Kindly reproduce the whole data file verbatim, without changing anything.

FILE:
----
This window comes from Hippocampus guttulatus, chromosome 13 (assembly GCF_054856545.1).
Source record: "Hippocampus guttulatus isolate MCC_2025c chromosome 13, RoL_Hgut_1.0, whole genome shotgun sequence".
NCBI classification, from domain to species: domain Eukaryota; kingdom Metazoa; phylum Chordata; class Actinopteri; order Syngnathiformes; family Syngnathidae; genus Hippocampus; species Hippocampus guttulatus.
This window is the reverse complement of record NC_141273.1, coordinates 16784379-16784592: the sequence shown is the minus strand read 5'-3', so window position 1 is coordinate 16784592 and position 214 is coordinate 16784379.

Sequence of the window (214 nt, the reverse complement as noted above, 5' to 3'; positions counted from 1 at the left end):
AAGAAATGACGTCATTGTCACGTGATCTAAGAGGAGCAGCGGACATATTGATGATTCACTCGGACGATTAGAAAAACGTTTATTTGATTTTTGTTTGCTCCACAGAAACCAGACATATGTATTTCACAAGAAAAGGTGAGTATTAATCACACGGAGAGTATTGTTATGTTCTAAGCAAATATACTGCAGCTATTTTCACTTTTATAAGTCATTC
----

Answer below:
This window comes from Hippocampus guttulatus, chromosome 13 (assembly GCF_054856545.1).
Source record: "Hippocampus guttulatus isolate MCC_2025c chromosome 13, RoL_Hgut_1.0, whole genome shotgun sequence".
NCBI classification, from domain to species: domain Eukaryota; kingdom Metazoa; phylum Chordata; class Actinopteri; order Syngnathiformes; family Syngnathidae; genus Hippocampus; species Hippocampus guttulatus.
This window is the reverse complement of record NC_141273.1, coordinates 16784379-16784592: the sequence shown is the minus strand read 5'-3', so window position 1 is coordinate 16784592 and position 214 is coordinate 16784379.

Sequence of the window (214 nt, the reverse complement as noted above, 5' to 3'; positions counted from 1 at the left end):
AAGAAATGACGTCATTGTCACGTGATCTAAGAGGAGCAGCGGACATATTGATGATTCACTCGGACGATTAGAAAAACGTTTATTTGATTTTTGTTTGCTCCACAGAAACCAGACATATGTATTTCACAAGAAAAGGTGAGTATTAATCACACGGAGAGTATTGTTATGTTCTAAGCAAATATACTGCAGCTATTTTCACTTTTATAAGTCATTC